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Donald Trump promised a trade war. Should we let his voters get what they asked for?

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© Andrew Harnik, AP President Donald Trump speaks at a rally at the Nashville Municipal Auditorium, Tuesday, May 29, 2018, in…

By Tom Nichols, USA TODAY

How many times do you tell someone not to touch a hot stove before you stand aside and let them do what they want?

This is the question experts — and Congress — now face when arguing with people who seem bent on hurting themselves by supporting President Trump’s policies, and especially his trade policies. It’s possible that the president is right, and that what America needs is a vicious trade war with its closest allies. History and experience, to say nothing of common sense, suggest that he is wrong.

More to the point, the people most likely to be hurt by this kind of recklessness are the very people who voted for Trump. And sure enough, some of Trump’s voters — like farmers, or the small businesses that want special exemptions — are already squawking. And for once, some members of Congress have discovered their spines, because this issue is so deeply entwined with their own interests.

Sen. Bob Corker, R-Tenn., for example, is mobilizing senators to oppose Trump on tariffs. When it comes to congressional restraint on the executive, this is a pretty sad state of affairs. Apparently no one back home cares whether the president is shredding the rule of law, or that he is openly asserting the right to pardon himself for anything (including, according to his lawyer, murder). But a trade war could tank an economy that’s doing just fine without Trump’s interference, and if that happens, voters will take it out on the nearest targets they can reach.

It would have been more heartening had Corker and other Republicans acted on more important matters by now, but maybe we should take what we can get. In any case, why should Corker or anyone else save the president and his supporters from a trade war? After all, Trump’s granite-stupid ideas on trade were no mystery during the campaign, and if this is what the people voted for, shouldn’t they get it? (“Good and hard,” as H.L. Mencken would say?)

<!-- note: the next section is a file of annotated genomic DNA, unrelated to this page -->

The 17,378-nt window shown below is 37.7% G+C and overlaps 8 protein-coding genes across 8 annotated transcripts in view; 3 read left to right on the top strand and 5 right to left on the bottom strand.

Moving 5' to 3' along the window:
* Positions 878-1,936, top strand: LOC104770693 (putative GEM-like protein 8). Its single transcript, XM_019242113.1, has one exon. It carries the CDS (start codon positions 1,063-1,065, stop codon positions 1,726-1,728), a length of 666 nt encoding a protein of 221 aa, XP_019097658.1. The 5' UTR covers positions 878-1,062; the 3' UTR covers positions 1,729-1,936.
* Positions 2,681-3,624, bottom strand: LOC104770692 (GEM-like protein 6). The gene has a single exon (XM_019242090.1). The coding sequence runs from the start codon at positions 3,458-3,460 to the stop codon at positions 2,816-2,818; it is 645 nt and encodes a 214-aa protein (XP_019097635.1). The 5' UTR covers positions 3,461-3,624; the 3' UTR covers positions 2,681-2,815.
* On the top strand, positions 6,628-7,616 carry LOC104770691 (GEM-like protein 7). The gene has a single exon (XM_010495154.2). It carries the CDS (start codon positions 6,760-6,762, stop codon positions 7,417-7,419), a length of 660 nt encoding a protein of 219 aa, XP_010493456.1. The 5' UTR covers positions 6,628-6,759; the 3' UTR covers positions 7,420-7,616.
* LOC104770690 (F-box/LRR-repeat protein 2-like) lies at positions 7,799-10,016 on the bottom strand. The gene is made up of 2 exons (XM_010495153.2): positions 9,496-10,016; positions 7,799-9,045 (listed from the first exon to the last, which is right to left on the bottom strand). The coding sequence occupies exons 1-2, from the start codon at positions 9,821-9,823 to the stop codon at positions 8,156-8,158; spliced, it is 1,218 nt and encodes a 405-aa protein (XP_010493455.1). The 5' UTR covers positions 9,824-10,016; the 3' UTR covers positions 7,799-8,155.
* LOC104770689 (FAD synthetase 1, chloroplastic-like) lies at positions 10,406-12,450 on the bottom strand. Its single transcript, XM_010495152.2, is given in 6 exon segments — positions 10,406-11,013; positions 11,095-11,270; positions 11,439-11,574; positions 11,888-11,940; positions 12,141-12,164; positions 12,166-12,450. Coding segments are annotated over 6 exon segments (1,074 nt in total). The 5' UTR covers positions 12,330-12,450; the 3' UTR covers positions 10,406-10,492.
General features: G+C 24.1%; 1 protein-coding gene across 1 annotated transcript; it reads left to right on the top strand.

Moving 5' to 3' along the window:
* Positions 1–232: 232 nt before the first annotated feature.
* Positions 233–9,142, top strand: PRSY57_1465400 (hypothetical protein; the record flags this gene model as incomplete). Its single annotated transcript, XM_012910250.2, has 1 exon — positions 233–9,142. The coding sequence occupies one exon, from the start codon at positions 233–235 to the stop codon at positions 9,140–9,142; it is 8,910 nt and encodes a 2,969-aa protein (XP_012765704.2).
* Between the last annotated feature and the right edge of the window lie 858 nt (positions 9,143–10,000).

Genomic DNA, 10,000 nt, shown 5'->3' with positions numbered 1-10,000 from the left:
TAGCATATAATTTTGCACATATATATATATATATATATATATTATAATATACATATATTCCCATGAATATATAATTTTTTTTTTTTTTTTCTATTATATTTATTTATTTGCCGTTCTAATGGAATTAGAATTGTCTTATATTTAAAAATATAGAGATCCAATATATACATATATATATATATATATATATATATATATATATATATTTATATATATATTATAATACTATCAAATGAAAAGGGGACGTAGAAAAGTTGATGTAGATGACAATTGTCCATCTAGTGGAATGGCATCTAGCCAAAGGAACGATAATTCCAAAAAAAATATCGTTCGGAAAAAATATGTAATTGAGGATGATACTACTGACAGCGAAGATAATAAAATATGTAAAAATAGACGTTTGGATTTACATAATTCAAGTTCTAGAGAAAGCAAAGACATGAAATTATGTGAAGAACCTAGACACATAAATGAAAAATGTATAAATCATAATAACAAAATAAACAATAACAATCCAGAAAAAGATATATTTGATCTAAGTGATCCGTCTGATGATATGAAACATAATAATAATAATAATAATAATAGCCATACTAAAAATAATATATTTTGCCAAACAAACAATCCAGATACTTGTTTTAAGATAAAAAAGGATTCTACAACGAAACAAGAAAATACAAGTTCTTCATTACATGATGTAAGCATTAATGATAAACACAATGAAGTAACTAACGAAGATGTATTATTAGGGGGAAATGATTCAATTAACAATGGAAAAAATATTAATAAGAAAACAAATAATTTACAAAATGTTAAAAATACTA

There are some obvious objections here, chief among them that plenty of innocent people will also be hurt who did not vote for Trump and want no part of his posturing. Another is that this is just Trump being Trump, laying out a marker as a bargaining position, and that we should wait and see what the return offers look like before being too critical. (If the position of Canada and the rest of the G-7 is any indication, we know what the answer will be, likely in the form of a verb and a pronoun.)

Finally, there is the argument that whatever the voters thought they were doing, they should nonetheless be protected from themselves. This is an argument that poses a dilemma for Trump’s critics, as we know all too well that Trump supporters take any objection to the president’s ideas as little more than elitist attempts to undermine the sacred will of the people.

Sure, a disastrous exchange of economic artillery between the United States and the rest of the world would drive some farms and small businesses under, but it will give the voters what they wanted — “triggering the libs” and the professors and the economists and other experts. Besides, maybe those experts are wrong: the president’s economic adviser, Peter Navarro, said recently that his job as an expert was not to advise the president, but to confirm Trump’s “intuition,” which is “always right.” 

This is pretty much the exact opposite of an expert adviser’s job — which is always to speak truth to power, whether power likes it or no. But since Trump’s supporters believe the president is an unrecognized genius on economics (and everything else), perhaps it is time to give him the room to prove himself correct. The damage in the short-term could be severe, but that would be better than having America’s angry masses think they were thwarted yet again by shadowy elites.

It’s a painful way to learn a lesson, but if we’re going to have a trade war, we might as well get it over with, rather than drag it out in protracted haggling between the White House and a group of senators trying to save the president from himself. If the farmers of the Midwest want to bait China into buying Russian soybeans instead of American soybeans, so be it. Maybe the experts, with all their silly theories about free trade, should just get out of the way and let the people touch that stove.

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Politics - U.S. Daily News: Donald Trump promised a trade war. Should we let his voters get what they asked for?
Donald Trump promised a trade war. Should we let his voters get what they asked for?
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